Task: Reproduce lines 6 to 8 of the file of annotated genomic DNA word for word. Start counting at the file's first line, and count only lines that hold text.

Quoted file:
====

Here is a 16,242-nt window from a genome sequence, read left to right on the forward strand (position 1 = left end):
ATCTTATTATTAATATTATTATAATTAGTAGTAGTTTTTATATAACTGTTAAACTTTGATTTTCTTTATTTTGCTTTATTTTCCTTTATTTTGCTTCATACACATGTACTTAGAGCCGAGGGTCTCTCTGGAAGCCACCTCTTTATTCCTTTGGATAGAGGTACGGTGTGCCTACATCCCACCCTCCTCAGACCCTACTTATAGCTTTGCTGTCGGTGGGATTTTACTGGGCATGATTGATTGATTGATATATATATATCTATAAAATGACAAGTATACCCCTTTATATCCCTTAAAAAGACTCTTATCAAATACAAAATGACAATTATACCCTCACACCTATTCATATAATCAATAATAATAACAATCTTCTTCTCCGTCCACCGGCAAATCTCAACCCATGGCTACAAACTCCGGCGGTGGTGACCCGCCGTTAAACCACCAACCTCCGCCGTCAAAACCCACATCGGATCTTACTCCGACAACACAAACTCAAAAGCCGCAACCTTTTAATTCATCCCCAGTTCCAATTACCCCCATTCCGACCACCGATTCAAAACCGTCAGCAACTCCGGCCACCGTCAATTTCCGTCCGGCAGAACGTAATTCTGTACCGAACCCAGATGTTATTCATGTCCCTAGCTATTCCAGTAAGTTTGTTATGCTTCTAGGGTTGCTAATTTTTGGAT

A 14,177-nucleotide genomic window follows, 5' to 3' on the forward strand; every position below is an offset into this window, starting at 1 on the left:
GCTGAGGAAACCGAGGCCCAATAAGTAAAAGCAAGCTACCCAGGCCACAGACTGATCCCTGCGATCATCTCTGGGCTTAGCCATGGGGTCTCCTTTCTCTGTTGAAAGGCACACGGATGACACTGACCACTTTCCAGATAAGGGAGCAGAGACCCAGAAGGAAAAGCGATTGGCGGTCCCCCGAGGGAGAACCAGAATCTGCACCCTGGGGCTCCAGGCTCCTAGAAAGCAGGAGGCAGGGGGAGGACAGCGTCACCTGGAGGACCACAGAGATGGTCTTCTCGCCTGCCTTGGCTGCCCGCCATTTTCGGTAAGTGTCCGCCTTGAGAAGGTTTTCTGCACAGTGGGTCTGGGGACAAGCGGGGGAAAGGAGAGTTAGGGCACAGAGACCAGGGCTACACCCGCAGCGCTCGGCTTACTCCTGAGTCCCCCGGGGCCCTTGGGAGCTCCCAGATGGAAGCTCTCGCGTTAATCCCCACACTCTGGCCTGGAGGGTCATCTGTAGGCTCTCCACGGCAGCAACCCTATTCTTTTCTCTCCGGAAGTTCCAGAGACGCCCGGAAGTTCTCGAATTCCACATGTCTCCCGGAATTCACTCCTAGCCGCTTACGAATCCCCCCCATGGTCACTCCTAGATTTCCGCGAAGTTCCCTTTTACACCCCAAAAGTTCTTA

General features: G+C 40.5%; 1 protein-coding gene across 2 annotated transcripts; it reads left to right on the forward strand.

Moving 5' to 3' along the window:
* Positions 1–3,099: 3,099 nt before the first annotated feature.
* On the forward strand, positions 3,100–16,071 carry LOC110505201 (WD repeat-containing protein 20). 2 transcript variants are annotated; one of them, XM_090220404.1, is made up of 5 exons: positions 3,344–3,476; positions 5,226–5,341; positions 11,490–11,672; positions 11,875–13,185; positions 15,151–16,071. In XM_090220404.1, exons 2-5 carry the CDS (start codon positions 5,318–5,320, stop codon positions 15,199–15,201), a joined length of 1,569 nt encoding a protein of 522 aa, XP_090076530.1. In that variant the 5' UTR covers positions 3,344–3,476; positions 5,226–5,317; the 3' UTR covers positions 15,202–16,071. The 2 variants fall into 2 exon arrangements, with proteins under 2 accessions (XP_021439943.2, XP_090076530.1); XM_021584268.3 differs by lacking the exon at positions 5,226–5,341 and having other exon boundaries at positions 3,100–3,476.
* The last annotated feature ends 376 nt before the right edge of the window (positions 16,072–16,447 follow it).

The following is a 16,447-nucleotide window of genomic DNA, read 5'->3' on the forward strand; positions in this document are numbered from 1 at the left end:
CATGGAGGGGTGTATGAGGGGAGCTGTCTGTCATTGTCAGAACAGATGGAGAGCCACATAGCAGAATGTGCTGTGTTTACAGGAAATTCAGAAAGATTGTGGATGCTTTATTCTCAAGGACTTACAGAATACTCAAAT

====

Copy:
Moving 5' to 3' along the window:
* Positions 1–3,099: 3,099 nt before the first annotated feature.
* On the forward strand, positions 3,100–16,071 carry LOC110505201 (WD repeat-containing protein 20). 2 transcript variants are annotated; one of them, XM_090220404.1, is made up of 5 exons: positions 3,344–3,476; positions 5,226–5,341; positions 11,490–11,672; positions 11,875–13,185; positions 15,151–16,071. In XM_090220404.1, exons 2-5 carry the CDS (start codon positions 5,318–5,320, stop codon positions 15,199–15,201), a joined length of 1,569 nt encoding a protein of 522 aa, XP_090076530.1. In that variant the 5' UTR covers positions 3,344–3,476; positions 5,226–5,317; the 3' UTR covers positions 15,202–16,071. The 2 variants fall into 2 exon arrangements, with proteins under 2 accessions (XP_021439943.2, XP_090076530.1); XM_021584268.3 differs by lacking the exon at positions 5,226–5,341 and having other exon boundaries at positions 3,100–3,476.